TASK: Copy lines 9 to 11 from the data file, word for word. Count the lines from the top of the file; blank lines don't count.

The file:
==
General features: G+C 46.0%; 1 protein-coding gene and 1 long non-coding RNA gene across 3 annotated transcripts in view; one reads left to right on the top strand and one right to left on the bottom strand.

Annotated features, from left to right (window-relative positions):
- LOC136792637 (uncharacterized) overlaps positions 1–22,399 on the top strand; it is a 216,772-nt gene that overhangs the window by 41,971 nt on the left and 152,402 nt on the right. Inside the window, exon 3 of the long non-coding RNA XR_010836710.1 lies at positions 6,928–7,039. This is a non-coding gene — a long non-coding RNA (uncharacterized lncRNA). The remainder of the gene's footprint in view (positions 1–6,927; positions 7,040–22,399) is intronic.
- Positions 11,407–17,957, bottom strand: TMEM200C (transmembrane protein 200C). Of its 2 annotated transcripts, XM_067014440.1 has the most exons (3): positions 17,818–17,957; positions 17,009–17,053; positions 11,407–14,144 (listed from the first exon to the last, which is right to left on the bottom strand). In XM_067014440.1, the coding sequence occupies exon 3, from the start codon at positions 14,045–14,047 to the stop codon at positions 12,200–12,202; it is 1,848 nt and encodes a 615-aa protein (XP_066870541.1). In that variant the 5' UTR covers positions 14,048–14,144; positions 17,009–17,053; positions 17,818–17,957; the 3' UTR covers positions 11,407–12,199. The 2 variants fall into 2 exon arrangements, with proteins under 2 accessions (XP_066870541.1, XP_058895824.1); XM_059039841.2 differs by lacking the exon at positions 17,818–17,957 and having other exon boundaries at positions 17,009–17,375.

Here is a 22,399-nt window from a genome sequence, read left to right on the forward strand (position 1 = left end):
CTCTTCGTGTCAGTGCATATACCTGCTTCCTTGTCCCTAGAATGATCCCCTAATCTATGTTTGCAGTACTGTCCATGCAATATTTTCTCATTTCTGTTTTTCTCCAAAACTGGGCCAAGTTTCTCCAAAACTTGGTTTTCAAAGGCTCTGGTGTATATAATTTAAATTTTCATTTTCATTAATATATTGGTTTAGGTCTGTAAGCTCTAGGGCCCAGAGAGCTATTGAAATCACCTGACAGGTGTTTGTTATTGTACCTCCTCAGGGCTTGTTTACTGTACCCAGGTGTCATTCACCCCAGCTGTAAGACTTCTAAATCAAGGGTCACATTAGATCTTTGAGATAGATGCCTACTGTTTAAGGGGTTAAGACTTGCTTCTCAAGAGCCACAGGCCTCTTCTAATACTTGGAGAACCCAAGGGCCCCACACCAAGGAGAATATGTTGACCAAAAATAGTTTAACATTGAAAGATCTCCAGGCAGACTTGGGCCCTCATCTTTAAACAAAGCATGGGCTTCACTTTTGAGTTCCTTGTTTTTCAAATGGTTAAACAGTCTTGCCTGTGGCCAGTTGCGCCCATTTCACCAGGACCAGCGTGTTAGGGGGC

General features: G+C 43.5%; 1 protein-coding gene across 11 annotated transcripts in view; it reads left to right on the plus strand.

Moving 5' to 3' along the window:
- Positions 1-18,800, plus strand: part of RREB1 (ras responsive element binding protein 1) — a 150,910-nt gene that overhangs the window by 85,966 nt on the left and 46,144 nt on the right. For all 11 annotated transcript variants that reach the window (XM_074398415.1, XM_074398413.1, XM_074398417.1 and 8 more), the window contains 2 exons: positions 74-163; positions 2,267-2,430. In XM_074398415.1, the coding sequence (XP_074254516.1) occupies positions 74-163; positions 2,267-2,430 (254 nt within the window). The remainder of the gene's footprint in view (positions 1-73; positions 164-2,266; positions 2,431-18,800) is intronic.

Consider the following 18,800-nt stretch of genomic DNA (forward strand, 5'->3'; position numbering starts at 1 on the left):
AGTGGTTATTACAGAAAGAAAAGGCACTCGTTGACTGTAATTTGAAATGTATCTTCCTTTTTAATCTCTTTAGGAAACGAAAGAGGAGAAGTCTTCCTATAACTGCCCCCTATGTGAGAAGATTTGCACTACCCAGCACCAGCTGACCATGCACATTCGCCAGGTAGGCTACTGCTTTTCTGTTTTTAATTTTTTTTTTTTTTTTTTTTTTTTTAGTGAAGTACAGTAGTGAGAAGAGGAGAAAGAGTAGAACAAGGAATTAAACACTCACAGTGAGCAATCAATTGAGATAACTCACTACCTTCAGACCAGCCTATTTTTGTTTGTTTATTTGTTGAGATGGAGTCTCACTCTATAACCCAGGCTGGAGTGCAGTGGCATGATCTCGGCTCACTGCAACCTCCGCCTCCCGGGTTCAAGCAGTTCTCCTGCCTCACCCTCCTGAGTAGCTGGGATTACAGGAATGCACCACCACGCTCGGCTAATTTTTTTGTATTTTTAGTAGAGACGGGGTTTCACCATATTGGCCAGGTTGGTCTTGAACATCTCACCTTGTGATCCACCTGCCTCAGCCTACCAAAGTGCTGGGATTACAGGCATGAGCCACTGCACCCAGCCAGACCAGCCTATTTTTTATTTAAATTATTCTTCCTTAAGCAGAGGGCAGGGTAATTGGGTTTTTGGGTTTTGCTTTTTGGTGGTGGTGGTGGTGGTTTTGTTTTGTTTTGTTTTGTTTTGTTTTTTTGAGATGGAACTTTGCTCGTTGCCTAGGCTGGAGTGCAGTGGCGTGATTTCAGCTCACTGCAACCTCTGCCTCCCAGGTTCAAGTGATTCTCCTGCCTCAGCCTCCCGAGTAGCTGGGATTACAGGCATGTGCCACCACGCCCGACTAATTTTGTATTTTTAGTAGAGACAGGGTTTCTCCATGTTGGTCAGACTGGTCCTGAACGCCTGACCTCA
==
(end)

- Positions 1-18,800, plus strand: part of RREB1 (ras responsive element binding protein 1) — a 150,910-nt gene that overhangs the window by 85,966 nt on the left and 46,144 nt on the right. For all 11 annotated transcript variants that reach the window (XM_074398415.1, XM_074398413.1, XM_074398417.1 and 8 more), the window contains 2 exons: positions 74-163; positions 2,267-2,430. In XM_074398415.1, the coding sequence (XP_074254516.1) occupies positions 74-163; positions 2,267-2,430 (254 nt within the window). The remainder of the gene's footprint in view (positions 1-73; positions 164-2,266; positions 2,431-18,800) is intronic.

Consider the following 18,800-nt stretch of genomic DNA (forward strand, 5'->3'; position numbering starts at 1 on the left):
AGTGGTTATTACAGAAAGAAAAGGCACTCGTTGACTGTAATTTGAAATGTATCTTCCTTTTTAATCTCTTTAGGAAACGAAAGAGGAGAAGTCTTCCTATAACTGCCCCCTATGTGAGAAGATTTGCACTACCCAGCACCAGCTGACCATGCACATTCGCCAGGTAGGCTACTGCTTTTCTGTTTTTAATTTTTTTTTTTTTTTTTTTTTTTTTAGTGAAGTACAGTAGTGAGAAGAGGAGAAAGAGTAGAACAAGGAATTAAACACTCACAGTGAGCAATCAATTGAGATAACTCACTACCTTCAGACCAGCCTATTTTTGTTTGTTTATTTGTTGAGATGGAGTCTCACTCTATAACCCAGGCTGGAGTGCAGTGGCATGATCTCGGCTCACTGCAACCTCCGCCTCCCGGGTTCAAGCAGTTCTCCTGCCTCACCCTCCTGAGTAGCTGGGATTACAGGAATGCACCACCACGCTCGGCTAATTTTTTTGTATTTTTAGTAGAGACGGGGTTTCACCATATTGGCCAGGTTGGTCTTGAACATCTCACCTTGTGATCCACCTGCCTCAGCCTACCAAAGTGCTGGGATTACAGGCATGAGCCACTGCACCCAGCCAGACCAGCCTATTTTTTATTTAAATTATTCTTCCTTAAGCAGAGGGCAGGGTAATTGGGTTTTTGGGTTTTGCTTTTTGGTGGTGGTGGTGGTGGTTTTGTTTTGTTTTGTTTTGTTTTGTTTTTTTGAGATGGAACTTTGCTCGTTGCCTAGGCTGGAGTGCAGTGGCGTGATTTCAGCTCACTGCAACCTCTGCCTCCCAGGTTCAAGTGATTCTCCTGCCTCAGCCTCCCGAGTAGCTGGGATTACAGGCATGTGCCACCACGCCCGACTAATTTTGTATTTTTAGTAGAGACAGGGTTTCTCCATGTTGGTCAGACTGGTCCTGAACGCCTGACCTCA